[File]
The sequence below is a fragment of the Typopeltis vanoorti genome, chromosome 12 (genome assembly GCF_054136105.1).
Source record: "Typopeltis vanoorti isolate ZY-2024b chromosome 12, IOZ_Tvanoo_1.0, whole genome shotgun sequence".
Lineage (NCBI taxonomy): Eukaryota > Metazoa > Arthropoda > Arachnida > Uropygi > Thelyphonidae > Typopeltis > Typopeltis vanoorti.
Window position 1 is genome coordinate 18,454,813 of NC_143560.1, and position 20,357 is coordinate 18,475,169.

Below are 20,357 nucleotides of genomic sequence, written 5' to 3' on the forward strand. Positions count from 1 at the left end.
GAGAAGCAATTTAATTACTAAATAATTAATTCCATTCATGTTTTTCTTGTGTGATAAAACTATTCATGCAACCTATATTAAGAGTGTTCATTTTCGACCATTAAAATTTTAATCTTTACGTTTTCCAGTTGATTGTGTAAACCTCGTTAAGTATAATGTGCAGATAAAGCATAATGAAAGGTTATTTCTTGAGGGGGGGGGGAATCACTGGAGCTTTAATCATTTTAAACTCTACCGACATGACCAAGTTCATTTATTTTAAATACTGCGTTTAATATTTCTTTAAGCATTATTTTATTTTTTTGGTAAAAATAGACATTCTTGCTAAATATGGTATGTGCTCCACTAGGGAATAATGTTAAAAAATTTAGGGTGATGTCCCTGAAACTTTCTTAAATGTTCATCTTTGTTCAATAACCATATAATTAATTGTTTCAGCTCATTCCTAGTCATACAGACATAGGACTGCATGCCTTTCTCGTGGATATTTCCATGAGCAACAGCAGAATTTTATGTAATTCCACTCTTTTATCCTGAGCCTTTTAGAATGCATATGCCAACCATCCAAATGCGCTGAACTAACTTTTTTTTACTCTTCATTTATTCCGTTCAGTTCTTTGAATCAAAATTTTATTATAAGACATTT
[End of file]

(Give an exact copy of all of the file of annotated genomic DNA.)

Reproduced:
The sequence below is a fragment of the Typopeltis vanoorti genome, chromosome 12 (genome assembly GCF_054136105.1).
Source record: "Typopeltis vanoorti isolate ZY-2024b chromosome 12, IOZ_Tvanoo_1.0, whole genome shotgun sequence".
Lineage (NCBI taxonomy): Eukaryota > Metazoa > Arthropoda > Arachnida > Uropygi > Thelyphonidae > Typopeltis > Typopeltis vanoorti.
Window position 1 is genome coordinate 18,454,813 of NC_143560.1, and position 20,357 is coordinate 18,475,169.

Below are 20,357 nucleotides of genomic sequence, written 5' to 3' on the forward strand. Positions count from 1 at the left end.
GAGAAGCAATTTAATTACTAAATAATTAATTCCATTCATGTTTTTCTTGTGTGATAAAACTATTCATGCAACCTATATTAAGAGTGTTCATTTTCGACCATTAAAATTTTAATCTTTACGTTTTCCAGTTGATTGTGTAAACCTCGTTAAGTATAATGTGCAGATAAAGCATAATGAAAGGTTATTTCTTGAGGGGGGGGGGAATCACTGGAGCTTTAATCATTTTAAACTCTACCGACATGACCAAGTTCATTTATTTTAAATACTGCGTTTAATATTTCTTTAAGCATTATTTTATTTTTTTGGTAAAAATAGACATTCTTGCTAAATATGGTATGTGCTCCACTAGGGAATAATGTTAAAAAATTTAGGGTGATGTCCCTGAAACTTTCTTAAATGTTCATCTTTGTTCAATAACCATATAATTAATTGTTTCAGCTCATTCCTAGTCATACAGACATAGGACTGCATGCCTTTCTCGTGGATATTTCCATGAGCAACAGCAGAATTTTATGTAATTCCACTCTTTTATCCTGAGCCTTTTAGAATGCATATGCCAACCATCCAAATGCGCTGAACTAACTTTTTTTTACTCTTCATTTATTCCGTTCAGTTCTTTGAATCAAAATTTTATTATAAGACATTT